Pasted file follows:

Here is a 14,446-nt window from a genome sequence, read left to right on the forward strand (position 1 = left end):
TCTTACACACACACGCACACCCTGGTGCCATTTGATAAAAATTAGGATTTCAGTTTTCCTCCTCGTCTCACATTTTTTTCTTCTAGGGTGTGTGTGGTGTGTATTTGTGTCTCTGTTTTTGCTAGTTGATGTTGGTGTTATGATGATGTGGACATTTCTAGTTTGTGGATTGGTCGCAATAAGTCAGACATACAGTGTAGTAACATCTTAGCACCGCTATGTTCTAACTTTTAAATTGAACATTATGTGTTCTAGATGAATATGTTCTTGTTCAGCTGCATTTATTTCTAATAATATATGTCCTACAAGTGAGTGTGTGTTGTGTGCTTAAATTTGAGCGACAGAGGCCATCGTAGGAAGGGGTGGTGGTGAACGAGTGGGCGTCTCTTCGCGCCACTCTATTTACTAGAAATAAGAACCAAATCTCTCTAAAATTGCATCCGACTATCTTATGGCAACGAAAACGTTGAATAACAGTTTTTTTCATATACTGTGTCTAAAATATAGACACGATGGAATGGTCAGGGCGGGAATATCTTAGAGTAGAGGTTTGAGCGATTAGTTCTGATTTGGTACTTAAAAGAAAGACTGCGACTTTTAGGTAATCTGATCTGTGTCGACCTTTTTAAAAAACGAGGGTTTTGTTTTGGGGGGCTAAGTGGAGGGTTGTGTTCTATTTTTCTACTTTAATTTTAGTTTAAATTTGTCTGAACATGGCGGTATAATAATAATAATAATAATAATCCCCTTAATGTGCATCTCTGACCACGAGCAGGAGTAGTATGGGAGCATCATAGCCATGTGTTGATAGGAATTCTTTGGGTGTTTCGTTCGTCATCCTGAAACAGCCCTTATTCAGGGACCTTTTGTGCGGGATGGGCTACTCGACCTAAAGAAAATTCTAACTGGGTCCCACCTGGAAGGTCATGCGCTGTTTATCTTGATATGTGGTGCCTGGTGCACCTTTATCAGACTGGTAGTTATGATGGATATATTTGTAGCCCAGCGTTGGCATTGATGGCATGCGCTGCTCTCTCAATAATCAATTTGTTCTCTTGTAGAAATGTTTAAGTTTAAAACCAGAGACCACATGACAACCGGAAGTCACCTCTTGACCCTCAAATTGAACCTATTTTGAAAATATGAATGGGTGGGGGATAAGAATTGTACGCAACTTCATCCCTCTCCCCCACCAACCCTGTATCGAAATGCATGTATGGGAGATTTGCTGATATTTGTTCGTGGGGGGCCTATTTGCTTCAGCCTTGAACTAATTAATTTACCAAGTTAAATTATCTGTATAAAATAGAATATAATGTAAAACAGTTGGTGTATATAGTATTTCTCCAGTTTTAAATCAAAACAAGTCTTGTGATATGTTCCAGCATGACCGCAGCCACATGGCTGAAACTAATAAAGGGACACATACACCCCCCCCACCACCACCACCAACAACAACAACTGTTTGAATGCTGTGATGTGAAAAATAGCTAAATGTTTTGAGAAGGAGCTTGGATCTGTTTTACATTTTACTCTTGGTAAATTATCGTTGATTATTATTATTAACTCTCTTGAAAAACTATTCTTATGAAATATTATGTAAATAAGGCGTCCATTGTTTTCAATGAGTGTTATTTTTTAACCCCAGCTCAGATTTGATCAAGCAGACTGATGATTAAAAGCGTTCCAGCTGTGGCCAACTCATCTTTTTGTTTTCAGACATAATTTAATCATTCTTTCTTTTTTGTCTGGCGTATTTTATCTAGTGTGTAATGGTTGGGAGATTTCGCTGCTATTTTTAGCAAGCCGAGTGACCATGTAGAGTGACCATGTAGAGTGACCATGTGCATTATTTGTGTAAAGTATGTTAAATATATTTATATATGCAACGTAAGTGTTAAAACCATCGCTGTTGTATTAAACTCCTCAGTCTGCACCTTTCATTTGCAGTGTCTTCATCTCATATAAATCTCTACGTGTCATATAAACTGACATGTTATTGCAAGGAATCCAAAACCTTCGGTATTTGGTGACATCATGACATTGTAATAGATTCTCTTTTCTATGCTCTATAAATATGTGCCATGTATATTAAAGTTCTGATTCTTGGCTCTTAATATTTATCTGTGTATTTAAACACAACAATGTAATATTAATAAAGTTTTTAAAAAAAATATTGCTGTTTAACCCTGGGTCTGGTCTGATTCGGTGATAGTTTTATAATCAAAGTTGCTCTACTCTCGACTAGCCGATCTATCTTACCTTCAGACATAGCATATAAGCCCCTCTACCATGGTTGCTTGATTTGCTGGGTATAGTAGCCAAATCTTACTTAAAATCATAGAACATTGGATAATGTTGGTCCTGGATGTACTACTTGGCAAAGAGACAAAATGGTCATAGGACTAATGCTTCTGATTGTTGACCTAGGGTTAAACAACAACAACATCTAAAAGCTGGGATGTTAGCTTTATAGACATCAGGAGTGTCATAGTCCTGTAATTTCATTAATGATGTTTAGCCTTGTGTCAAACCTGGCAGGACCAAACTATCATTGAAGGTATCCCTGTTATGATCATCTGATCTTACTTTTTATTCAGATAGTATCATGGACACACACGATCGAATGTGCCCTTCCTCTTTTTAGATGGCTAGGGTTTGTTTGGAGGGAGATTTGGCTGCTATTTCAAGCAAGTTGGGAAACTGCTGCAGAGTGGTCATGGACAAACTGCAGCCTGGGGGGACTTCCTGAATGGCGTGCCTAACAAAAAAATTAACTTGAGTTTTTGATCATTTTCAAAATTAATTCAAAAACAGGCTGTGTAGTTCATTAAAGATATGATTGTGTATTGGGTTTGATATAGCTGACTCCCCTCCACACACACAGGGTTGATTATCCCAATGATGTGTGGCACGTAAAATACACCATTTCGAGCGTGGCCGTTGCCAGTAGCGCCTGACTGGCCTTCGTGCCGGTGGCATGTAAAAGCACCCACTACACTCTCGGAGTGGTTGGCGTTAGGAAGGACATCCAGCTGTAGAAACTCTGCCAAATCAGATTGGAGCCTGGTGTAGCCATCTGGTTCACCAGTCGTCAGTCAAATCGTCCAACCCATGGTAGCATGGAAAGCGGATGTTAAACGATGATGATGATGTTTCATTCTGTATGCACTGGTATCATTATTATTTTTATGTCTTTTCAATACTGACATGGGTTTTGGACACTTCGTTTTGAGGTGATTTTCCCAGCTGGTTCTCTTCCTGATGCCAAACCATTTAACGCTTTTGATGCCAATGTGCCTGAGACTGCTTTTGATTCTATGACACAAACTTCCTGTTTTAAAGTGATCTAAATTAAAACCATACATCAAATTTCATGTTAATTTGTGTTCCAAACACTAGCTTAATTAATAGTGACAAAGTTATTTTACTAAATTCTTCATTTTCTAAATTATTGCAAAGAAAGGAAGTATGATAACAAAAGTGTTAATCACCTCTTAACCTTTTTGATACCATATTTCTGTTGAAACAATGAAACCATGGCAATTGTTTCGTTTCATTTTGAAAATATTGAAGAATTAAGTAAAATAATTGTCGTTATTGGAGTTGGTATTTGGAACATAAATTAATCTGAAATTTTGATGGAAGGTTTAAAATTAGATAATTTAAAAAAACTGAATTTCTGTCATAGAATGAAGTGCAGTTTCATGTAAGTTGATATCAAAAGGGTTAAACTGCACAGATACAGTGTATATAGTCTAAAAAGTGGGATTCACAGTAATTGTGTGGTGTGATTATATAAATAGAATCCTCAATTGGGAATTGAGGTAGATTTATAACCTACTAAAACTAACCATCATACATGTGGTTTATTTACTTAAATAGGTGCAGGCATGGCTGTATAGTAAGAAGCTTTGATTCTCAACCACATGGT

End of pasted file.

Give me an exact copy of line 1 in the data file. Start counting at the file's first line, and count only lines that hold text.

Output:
Here is a 14,446-nt window from a genome sequence, read left to right on the forward strand (position 1 = left end):